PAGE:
Posted in Tips & Techniques, tagged action, auto-focus, cable release mirror lock-up, cameras, canon, D3, eos, eric kazmirek, flash, high iso, images, lighting, low light, Nikon, photo, photography, photos, Photoshop, RAW, sharp, slr, Travel, tripod, vibration reduction, VR, wide aperture on March 3, 2009 |
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Many people outside of workshop settings often ask me how I get such sharp, crisp images. Seriously, they do – and I usually tell them that I just have a really smart camera. Although that might be true, there is certainly more to it than that. In a not-so-formal essay, today I will outline some basic tips and techniques that I employ in order to achieve crisp photographs. You can try them too, if you like.
While in workshop sessions, and people ask me how I get sharp photographs [particularly landscape & architecture shots] this is what I tell them:
- I tripod mount my camera
- Attach my cable release
- I set my camera to the lowest native ISO
- I close down my aperture approximately 2-3 stops from the widest opening (usually f/5.6-f/8).
- Compose, meter, and focus the scene
- Enable mirror lock-up
- Depress my cable release
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Posted in Product Reviews, tagged 5d, Adobe, cameras, canon, D700, epson, gift, holiday, Nikon, olympus, Panasonic, pentax, photography, promaster, tamron, tripod on December 1, 2008 |
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The holiday season is here again, and for many of you that means considering the gift of a camera and/or equipment. It is unfortunate that the landscape of this industry has changed quite significantly, and not necessarily for the better for retailer or consumer! The advantages of shopping at a local store are masked as camera manufacturers allow big-box chain stores to break minimum advertised price (MAP) assignments on products. Additionally, many camera manufacturers seem to have taken a step back as the newer models are built to cheaper specifications, they design products so they are ‘replaceable’, and are entrenched in a never-ending resolution race! In light of all of this, I have picked out for you the best photo purchases available for the 2008 Holiday Season. Here are my suggestions for the best photo equipment in four different price categories:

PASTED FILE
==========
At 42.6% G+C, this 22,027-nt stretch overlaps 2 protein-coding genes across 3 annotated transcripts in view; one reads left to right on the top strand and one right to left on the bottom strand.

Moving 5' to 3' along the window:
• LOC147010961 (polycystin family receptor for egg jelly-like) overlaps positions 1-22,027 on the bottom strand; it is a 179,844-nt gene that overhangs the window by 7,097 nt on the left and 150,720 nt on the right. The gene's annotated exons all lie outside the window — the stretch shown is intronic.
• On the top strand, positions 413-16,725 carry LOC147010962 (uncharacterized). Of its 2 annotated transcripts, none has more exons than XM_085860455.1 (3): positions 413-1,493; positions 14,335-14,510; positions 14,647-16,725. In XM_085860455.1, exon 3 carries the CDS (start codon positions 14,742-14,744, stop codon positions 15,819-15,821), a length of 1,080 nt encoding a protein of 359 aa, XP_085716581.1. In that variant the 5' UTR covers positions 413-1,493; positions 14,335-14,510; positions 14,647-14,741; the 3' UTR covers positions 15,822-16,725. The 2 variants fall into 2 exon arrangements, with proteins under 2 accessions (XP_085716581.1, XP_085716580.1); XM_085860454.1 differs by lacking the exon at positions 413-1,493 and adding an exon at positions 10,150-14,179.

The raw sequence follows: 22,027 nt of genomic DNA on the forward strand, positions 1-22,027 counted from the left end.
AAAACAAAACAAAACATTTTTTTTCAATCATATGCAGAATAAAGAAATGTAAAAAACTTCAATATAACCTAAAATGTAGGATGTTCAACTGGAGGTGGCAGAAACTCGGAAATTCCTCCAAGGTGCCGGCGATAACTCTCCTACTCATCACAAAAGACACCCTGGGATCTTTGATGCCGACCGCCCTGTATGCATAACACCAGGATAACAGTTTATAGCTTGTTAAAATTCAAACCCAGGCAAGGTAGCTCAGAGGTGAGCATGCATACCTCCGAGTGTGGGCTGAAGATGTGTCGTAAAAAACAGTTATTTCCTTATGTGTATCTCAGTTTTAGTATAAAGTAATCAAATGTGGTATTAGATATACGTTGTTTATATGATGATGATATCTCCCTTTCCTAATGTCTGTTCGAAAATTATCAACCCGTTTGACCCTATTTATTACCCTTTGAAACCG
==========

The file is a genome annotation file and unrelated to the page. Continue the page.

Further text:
Less than $100
Card reader – the absolute essential for image transfer to the computer. Don’t fuss with the USB cable that comes in the camera box. This is the FASTEST & SAFEST way to transfer your images.
Media Tube – a device exclusively from Promaster that allows one to insert a memory card into the unit and playback images on your HD television in stunning high-definition quality. Accepts all types of memory cards and allows for slideshow setup with audio capability.
Promaster Media Tube
Digital Picture Frame – a great idea especially for relatives who may not be too computer savvy to retrieve photos from e-mail. Buy them a digital picture frame, load images onto a memory card and set it up for them. Screens comes in various sizes. Make sure to get one that takes a memory card and doesn’t rely on built-in memory as they operate much faster. The best brands are Sunpak, eMotion and Digital Foci.
Filters - Every lens should have a UV filter. You will hear people say having a cheap piece of glass in front of your nice lens cuts down on image quality. As a working pro, I admit this – it does! However, I am willing to live with the slight loss in image quality in order to protect the number of $1000+ lenses I own. Just make sure you purchase a filter that is designed for digital. They cut down on the glare, and have much better light transmission for a digital sensor than a filter that was designed for film. Additionally, circular polarizing filters are nice for travel and landscape photography. Once again, make sure you purchase one for use on a digital camera. There really is a difference!
Extra Battery – kind of a no-brainer in most situations. Sure, your camera battery might be rechargeable, but what if your battery dies while you are out for the day. This way you’ll have a spare one in your bag.
Remote release cable – essential for tripod work when you are shooting landscapes or macro. Prevents you from having to physically touch the camera to take a picture. You’d be surprised how much movement your lightest touch can add to the camera!
Less than $500
Panasonic TZ-5 – 9.1mp, 10x optical zoom, 28mm wide angle, image stabilizer, 3″ screen, Leica lens, small package. ’nuff said. The predecessor to this camera, the TZ-3 was hands down the #1 seller Holiday 2007. A gorgeous unit. It does however begin to fail in indoor and lower light situations. Purse-sized. Buy it here for $225 after Instant Rebate
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